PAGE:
(WACO) – Texas State Technical College’s Challenger Learning Center is taking the first groups of students on their own space adventures this month.
Last week, more than 20 students from Eagle Christian Academy (ECA) in Waco and 16 juniors and seniors from Bruceville-Eddy High School visited the center to participate in the simulated space mission, “Rendezvous with a Comet.”
The learning center on Airline Drive was formally opened in September. The Challenger Learning Center is only one of three in Texas and is affiliated with the not-for-profit Challenger Center for Space Science Education in Washington, D.C. The center was established to honor the seven astronauts who died Jan. 28, 1986, when a booster engine failed on the Challenger space shuttle launching from Kennedy Space Center in Florida.
Glenna Kendall, a Bruceville-Eddy biology and scientific research and design teacher, said the excursion marked the first science field trip she has been part of in six years teaching at the high school. She prepared her students by having them watch movie accounts about the Challenger space shuttle and conduct research on comets.
“Science can be fun and engaging,” Kendall said.
At the learning center which promotes STEM (science, technology, engineering and mathematics studies), students were assigned roles in the laboratory and Mission Control and learned about star fields, sampling and analysis. Students also put communication and critical thinking skills to good use.
Bruceville-Eddy senior Megan Attaway, 18, said the lessons made her see the stress and pressure that people in aerospace deal with daily.
“It is kind of interesting but I never thought about a career in space,” she said.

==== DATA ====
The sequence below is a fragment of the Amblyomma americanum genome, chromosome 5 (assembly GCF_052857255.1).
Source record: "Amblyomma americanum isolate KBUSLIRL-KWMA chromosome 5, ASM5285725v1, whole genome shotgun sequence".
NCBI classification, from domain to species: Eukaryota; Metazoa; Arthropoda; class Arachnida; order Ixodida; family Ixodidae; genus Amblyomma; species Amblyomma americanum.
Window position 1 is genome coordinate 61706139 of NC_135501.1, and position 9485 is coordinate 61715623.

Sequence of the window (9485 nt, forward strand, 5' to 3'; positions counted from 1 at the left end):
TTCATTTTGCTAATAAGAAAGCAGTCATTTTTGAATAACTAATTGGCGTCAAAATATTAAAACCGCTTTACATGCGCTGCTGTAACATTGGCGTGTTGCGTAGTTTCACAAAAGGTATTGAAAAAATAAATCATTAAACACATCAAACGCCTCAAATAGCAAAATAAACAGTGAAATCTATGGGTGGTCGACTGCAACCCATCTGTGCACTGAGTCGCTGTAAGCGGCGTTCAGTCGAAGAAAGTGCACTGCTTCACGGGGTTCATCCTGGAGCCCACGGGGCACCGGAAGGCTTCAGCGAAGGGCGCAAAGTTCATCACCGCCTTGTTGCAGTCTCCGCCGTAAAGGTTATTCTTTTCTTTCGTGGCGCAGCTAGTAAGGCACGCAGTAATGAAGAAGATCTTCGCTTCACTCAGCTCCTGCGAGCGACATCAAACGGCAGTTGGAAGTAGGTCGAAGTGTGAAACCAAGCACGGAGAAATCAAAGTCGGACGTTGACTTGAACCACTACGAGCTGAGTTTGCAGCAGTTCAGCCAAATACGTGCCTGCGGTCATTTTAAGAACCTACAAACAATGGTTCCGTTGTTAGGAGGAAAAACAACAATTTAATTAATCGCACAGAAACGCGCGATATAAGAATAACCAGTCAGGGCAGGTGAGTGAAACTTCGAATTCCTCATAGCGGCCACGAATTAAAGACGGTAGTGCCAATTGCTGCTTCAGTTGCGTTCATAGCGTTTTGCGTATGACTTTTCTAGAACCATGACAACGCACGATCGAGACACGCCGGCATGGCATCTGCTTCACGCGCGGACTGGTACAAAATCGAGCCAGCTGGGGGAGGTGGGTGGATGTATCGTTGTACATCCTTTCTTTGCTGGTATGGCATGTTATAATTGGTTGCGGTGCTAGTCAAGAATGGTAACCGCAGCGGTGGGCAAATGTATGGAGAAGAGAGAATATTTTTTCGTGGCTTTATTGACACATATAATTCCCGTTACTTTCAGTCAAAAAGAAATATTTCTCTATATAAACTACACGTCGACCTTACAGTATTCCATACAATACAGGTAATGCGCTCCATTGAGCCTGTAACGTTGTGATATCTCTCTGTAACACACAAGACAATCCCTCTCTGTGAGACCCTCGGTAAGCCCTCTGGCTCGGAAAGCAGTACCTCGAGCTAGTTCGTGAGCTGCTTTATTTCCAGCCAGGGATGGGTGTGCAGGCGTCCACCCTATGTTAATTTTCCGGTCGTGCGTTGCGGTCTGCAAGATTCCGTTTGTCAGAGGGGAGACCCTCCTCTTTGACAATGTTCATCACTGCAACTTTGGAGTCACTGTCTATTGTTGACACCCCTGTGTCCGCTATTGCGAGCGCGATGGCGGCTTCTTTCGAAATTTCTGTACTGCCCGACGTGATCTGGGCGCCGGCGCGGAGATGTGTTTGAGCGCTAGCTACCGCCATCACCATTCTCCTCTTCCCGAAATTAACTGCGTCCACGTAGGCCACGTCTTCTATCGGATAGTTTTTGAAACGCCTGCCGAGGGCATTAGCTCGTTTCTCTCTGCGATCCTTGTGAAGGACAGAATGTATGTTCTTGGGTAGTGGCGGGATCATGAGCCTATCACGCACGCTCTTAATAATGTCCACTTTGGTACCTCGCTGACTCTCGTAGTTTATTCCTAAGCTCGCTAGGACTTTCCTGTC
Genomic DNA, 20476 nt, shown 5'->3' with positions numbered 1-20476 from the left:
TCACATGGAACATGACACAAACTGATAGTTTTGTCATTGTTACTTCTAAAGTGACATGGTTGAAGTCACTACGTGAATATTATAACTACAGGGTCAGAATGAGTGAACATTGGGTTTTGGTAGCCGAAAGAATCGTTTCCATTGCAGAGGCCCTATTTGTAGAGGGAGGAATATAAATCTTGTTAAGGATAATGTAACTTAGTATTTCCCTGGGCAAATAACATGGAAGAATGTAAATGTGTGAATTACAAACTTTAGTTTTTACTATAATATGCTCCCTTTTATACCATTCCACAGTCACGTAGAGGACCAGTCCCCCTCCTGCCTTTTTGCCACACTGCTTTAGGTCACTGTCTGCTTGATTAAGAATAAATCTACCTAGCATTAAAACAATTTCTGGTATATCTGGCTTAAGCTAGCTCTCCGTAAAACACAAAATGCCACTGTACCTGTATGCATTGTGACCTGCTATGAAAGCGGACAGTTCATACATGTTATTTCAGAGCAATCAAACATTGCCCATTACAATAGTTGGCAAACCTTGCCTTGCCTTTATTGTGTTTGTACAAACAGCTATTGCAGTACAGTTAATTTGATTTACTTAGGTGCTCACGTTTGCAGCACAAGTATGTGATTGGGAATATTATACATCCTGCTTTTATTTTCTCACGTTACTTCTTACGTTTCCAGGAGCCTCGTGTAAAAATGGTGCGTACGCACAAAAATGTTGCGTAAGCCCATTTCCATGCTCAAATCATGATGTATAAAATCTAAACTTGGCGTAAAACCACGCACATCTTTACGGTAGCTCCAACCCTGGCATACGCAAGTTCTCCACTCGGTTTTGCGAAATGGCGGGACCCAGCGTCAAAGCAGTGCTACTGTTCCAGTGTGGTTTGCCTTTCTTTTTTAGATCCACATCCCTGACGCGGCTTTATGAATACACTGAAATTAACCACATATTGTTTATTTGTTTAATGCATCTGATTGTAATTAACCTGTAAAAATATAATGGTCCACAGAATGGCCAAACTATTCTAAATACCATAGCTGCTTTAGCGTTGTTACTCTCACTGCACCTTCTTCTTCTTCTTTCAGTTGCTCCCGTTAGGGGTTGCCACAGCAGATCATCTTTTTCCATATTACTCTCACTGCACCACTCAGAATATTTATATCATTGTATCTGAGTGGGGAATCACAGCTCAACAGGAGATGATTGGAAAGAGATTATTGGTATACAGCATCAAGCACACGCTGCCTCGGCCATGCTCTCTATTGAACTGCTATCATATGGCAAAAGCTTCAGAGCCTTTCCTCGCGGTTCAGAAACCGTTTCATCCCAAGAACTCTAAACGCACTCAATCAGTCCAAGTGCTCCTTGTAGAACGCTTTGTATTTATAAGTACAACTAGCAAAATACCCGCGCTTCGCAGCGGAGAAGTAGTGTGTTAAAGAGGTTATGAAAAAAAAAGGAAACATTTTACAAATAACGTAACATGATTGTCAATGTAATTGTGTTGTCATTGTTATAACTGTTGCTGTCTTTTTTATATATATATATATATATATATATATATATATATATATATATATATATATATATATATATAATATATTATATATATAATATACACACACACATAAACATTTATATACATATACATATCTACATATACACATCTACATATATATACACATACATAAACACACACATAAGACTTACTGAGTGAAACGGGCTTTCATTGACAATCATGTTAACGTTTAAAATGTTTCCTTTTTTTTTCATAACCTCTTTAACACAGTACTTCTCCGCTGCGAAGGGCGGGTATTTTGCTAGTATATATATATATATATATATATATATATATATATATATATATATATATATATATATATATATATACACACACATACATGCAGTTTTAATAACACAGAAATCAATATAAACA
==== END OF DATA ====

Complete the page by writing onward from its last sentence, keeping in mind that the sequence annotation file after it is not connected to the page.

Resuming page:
Eagle Christian Academy students also visited the center’s planetarium.
“I liked the planetarium because we got to look at different star combinations and comets,” said Matthew Mathis, 14, an eighth grade student at ECA.
Josh Bridges, the academy’s science teacher, said the trip was made possible with donations from parents. He prepared students for the visit by leading discussions on the solar system and space exploration.
“Most of the kids are curious yet excited,” Bridges said. “There may be some future teachers and engineers.”
The Midway Independent School District, Abilene Independent School District and Brownwood Independent School District are scheduled to send groups to the learning center in the next few weeks.
The learning center’s programs are tied to the Texas Essential Knowledge and Skills tests administered by the Texas Education Agency. The state guidelines indicate students should progress through school knowing about planets, the role of gravity, asteroids, comets, the history and future of space exploration, temperature and other concepts.
The Cooper Foundation and the Rapoport Foundation, both in Waco, made substantial financial gifts to create the local learning center.
For more information on the Challenger Learning Center or schedule a tour, go to tstc.edu/challenger.